Posted by: Scott Keefer AT 07:48 pm   |  Permalink   |  Email
Tuesday, May 26 2009
The latest edition of our fortnightly email newsletter for 2009 has been sent to subscribers.
 

In this edition we:

  • take stock of the current investment climate and discuss what should investors do now,
  • look at the RP data - Rismark proerty indices,
  • summarise the movements in markets since the last edition including 3, 5 and 10 year return history,
  • take a look at the question of out of market risk,
  • provide a link to Scott Francis' latest Eureka Report articles,
  • provide a case study on what to do if your employer has not made your superannuation guarantee contributions,
  • link to the Financial Planning Association's Good Advice website, and
  • provide evidence of the three factor model in action.

Click on the following link to have a look at the full newsletter - Financial Fortnight That Was - 26th May 2009.

 

The market update section is set out below:

 

ASX P/E Ratio & Dividend Yields

 

The P/E ratio is a common broad indicator of the price of shares.  It is a calculation of the price of shares compared to expected earnings.   A higher ratio indicates that share prices are more expensive.  The historical P/E ratio for the ASX has been between 14 & 15.  The dividend yield is the calculation of dividend payments divided by the market capitalisation of the company or index.  The historical average in Australia is around 4%.

 

As of May 25th the P/E ratio for the S&P/ASX 200 was 9.82.  The dividend yield was 5.98%.

 

Volatility Index (VIX)

 

Another index we are keeping an eye on in the USA is the CBOE Volatility Index.  This index purports to be a key measure of market expectations of near term volatility conveyed by the S&P 500 share index.  The higher the level of index, the higher are expectations for volatility in the S&P 500 index.  For more information on how the VIX is calculated please take a look at  - www.cboe.com/micro/vix/introduction.aspx

 

The latest close for the index was at a level of 31.36.  This is slightly higher than the recent low of 27.47 but well off the high of  80.74 from last year.

 

Market Indices

 

 

Since last ed.

Since Start of 2009

1 Year

3 Year

5 Year

10 Year

Australian Shares

 

 

 

 

 

 

S&P - ASX 200

0.69%

1.06%

-35.44%

-9.24%

2.07%

NA *

International Shares

 

 

 

 

 

 

MSCI World - Ex Australia

8.04%

2.55%

-33.70%

-8.81%

-0.21%

-1.61%

MSCI Emerging Markets

15.59%

27.72%

-29.87%

3.96%

14.15%

10.76%

Property

 

 

 

 

 

 

S&P - ASX 200 REIT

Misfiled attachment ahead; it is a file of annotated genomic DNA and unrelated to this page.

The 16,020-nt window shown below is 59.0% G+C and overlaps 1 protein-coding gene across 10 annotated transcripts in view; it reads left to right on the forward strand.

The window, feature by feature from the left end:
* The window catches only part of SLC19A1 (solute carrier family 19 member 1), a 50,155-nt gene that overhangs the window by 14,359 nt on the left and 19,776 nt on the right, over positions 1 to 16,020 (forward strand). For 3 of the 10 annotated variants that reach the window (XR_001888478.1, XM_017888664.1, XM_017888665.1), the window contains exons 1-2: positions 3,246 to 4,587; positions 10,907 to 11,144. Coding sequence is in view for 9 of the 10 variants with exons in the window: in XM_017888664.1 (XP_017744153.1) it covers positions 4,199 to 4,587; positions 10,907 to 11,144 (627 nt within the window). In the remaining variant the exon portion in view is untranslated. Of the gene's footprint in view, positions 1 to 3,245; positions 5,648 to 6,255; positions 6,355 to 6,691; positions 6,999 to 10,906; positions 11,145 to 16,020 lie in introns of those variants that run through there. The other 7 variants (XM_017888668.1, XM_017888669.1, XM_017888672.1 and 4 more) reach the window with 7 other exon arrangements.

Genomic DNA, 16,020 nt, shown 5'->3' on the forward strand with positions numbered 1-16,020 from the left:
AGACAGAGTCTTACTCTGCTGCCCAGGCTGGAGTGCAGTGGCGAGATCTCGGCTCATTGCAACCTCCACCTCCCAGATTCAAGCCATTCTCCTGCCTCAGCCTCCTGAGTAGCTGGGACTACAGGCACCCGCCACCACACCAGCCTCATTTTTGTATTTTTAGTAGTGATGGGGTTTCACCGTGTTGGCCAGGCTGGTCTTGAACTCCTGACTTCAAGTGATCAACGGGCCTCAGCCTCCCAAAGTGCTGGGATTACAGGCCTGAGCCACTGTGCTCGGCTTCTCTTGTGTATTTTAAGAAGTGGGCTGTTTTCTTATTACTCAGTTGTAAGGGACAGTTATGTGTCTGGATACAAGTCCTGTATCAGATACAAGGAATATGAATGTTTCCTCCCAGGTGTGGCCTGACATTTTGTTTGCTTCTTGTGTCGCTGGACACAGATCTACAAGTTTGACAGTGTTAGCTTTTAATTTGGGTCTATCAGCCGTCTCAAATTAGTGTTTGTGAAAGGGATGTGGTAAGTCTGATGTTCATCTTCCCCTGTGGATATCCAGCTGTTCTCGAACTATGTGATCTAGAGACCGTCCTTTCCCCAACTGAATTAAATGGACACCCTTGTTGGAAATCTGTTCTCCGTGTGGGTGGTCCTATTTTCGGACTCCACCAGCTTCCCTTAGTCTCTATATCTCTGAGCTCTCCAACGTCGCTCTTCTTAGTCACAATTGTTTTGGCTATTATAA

-6.03%

-26.08%

-59.57%

-29.69%

-15.93%

NA *

S&P/Citigroup Global REIT - Ex Australia - World - AUD

-0.73%

-19.23%

-36.68%

-16.90%

-2.59%

4.08%

Currency

 

 

 

 

 

 

US Exchange Rate

8.91%

12.25%

-19.36%

1.18%

2.13%

1.61%

Trade Weighted Index

5.25%

11.87%

-14.90%

-0.19%

0.53%

0.50%

 * - Data unavailable as ASX 200 only commenced on 31st March 2000

 

General News

 

The following major economic parameters have been announced since the previous edition:

  • Unemployment now at 5.4% (predicted to rise to 8.5% in Federal budget)
  • Annual CPI measured at 2.5% for the year ending 30th March (predicted to fall to 1.5% in Federal budget)
  • RBA left official interest rates at 3.0% in the May board meeting.

We have also had the Federal Government budget delivered on May 12th.  If you missed our email summarising the major personal finance impacts please take a look at the summary on our website - 2009 Personal Finance Budget Summary.

 

Regards,

Scott Keefer

Posted by: Scott Keefer AT 06:00 pm   |  Permalink   |  Email
Tuesday, May 26 2009
Users of our website, through our User Voice feedback forum, have requested that we regularly update the graphs outlining the performance of the Dimensional trusts that we use in building portfolios for clients.  In response to this feedback we have updated these graphs to reflect performance up to the end of March 2009.

 

Commentary:

 

The graphs show growth in monthly returns over April for all asset classes.

 

Over the long run, the graphs continue to clearly show the existence of the risk premiums (small, value and emerging markets) that the research tells us should exist:

 

Australian Share Trusts - 7 Year returns

 

 

7 Yr Return

to April 2009

Premium over ASX 200

Accumulation Index

ASX 200 Accumulation Index

8.48%

-

Dimensional Australian Value Trust

10.55%

2.07%

Dimensional Australian Small Company Trust

11.85%

3.37%

 

International Share Trusts - 7 Year returns

 

 

7 Yr Return

to April 2009

Premium over MSCI World (ex Australia) Index

MSCI World (ex Australia) Index

-1.72%

-

Dimensional Global Value Trust

0.32%

2.04%

Dimensional Global Small Company Trust

2.42%

4.14%

Dimensional Emerging Markets Trust

10.16%

11.88%

NB - These premiums are higher than what we would expect going forward.

 

Please click on the following link to be taken to the graphs - Dimensional Fund Performance Graphs.